For three years my wife has job-shared, supplementing her half timetable with supply work at her own school. Now, despite the fact that I am a reasonably willing duster, ironer of clothes, cook and so forth, it never occurred to either of us that I might be the one that should job share. I believe the reasons for this run deep.
A great deal has, quite rightly, been done to encourage women to go for promotion (though why are the strongest advocates of assertiveness training always the ones that need it like I need baldness training?). But why has nothing been done to encourage men not to go for promotion?
I have asked this in public a couple of times and get the reaction that "society" places tremendous "pressures" on women to devote themselves to their families, leaving the promotion field wide open to the shaving sex. If you toss in the concept that the same society puts tremendous pressure on men to be the chief breadwinners, you risk an "aw-haw-haw poor wee soul under pressure" backlash.
To be fair, this sort of thing only really gets said in good-natured discussions or television shows featuring 100 unrepresentative Scottish females, a sheepish looking man and a power-dresser presenter. To be even fairer, there seems to be a movement among the assertiveness crew to include everyone.
Right, that's enough of fairness. Where's the fun in balance and impartiality? Let's get opinionated again.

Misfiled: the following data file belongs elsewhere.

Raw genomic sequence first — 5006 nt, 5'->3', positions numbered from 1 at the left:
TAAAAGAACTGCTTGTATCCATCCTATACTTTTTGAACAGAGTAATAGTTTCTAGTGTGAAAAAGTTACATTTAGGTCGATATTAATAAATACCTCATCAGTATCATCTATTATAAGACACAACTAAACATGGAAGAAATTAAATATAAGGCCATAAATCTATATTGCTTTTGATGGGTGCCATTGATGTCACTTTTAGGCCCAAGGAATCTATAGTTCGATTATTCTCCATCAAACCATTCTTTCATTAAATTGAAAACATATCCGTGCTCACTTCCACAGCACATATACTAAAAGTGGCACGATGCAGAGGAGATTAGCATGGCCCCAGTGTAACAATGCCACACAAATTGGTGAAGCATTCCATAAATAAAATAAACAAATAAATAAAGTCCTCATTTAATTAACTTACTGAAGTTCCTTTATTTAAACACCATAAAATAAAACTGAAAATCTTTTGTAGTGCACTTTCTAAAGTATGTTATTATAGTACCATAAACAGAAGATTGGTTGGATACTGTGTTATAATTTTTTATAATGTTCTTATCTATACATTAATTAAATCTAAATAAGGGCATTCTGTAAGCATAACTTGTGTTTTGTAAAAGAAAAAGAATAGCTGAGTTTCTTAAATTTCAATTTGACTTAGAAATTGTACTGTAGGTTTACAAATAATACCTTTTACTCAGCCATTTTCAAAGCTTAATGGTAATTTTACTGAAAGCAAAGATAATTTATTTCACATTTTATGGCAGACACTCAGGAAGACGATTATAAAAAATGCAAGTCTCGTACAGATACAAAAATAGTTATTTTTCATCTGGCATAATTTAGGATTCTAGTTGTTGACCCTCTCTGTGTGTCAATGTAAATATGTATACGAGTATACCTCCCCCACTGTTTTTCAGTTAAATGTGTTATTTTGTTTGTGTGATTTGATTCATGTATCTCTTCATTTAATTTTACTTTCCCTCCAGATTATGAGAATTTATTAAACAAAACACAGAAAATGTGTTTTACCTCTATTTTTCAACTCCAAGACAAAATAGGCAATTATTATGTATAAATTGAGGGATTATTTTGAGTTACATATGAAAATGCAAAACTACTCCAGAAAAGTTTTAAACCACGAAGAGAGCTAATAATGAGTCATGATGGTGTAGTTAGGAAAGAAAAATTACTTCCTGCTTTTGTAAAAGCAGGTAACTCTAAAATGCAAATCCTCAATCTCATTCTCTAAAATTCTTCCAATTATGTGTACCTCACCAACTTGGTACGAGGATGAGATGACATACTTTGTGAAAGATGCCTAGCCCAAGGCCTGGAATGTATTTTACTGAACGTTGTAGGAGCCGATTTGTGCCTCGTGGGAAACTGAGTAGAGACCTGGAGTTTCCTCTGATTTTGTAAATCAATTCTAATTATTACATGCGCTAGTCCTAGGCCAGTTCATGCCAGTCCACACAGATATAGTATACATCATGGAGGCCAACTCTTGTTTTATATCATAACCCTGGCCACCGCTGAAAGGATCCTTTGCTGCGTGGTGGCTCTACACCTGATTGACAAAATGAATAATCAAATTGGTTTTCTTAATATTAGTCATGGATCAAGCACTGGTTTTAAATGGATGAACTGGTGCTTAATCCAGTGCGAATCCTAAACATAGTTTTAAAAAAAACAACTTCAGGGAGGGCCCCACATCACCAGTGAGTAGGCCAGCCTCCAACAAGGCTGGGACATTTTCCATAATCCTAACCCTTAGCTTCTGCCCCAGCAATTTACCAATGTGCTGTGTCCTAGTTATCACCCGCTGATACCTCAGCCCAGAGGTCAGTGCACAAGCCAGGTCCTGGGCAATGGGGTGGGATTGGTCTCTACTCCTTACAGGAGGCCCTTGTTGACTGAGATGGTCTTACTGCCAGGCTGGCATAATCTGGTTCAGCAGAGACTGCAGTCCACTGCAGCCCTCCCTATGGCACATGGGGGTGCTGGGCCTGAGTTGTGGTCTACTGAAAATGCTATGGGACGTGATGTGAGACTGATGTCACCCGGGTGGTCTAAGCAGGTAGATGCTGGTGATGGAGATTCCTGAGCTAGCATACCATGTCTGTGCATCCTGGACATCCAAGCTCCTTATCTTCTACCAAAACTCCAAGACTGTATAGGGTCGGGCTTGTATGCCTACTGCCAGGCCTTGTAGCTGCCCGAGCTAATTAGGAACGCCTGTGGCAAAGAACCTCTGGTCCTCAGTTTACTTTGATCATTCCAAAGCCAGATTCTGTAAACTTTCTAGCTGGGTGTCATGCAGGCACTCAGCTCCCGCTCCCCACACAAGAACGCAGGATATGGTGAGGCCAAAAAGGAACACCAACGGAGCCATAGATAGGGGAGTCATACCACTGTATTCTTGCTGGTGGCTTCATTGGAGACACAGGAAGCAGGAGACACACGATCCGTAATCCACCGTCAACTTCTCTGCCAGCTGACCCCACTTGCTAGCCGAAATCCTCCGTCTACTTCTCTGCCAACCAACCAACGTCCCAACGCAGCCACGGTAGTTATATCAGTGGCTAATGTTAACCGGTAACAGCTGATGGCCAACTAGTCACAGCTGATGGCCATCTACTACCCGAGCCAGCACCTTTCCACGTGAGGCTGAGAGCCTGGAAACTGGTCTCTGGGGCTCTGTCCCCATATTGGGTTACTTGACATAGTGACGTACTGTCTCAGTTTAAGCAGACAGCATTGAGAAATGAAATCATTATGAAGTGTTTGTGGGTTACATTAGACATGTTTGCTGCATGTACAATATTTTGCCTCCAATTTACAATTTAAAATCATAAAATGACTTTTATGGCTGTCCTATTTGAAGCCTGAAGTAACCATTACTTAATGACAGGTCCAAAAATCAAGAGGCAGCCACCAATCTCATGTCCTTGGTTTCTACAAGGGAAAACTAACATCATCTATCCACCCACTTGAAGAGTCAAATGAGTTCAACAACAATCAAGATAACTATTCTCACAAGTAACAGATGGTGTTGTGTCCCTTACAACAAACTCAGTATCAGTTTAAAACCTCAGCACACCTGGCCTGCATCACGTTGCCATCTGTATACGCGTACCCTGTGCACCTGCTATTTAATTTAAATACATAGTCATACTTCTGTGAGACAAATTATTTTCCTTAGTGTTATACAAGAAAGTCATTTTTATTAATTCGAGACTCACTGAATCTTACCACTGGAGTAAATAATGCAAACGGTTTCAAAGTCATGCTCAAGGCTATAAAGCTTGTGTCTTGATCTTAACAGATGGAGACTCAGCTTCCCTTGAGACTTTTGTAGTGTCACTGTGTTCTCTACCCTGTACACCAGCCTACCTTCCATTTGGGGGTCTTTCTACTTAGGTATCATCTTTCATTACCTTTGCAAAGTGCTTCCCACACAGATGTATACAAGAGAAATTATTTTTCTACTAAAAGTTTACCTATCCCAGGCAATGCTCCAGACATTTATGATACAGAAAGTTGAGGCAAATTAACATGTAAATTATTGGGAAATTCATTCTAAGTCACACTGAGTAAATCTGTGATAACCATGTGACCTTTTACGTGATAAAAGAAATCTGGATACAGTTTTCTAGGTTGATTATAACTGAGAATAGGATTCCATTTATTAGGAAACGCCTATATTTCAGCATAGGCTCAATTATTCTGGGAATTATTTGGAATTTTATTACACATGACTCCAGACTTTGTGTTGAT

Have you heard this one: it's harder for women to get promotion because they have career breaks when children come along? Misdirected whinge, if you ask me.
The properly directed whinge is that it is unfair that men do not get paternity leave. There may be a fair number of fellows out there extremely grateful that men do not get paternity leave but I, for one, would have both welcomed and (I think) enjoyed it.
It is time that the sex that rides bikes with crossbars was given something of value in the equality drive.
"Where would we find the money for paternity leave?" I hear some cry. How should I know? But here's a start. Cut the funding for assertiveness training.
After all, anybody assertive enough to say they want to attend such a course obviously doesn't need to go.
Gregor Steele doesn't really believe that last bit either.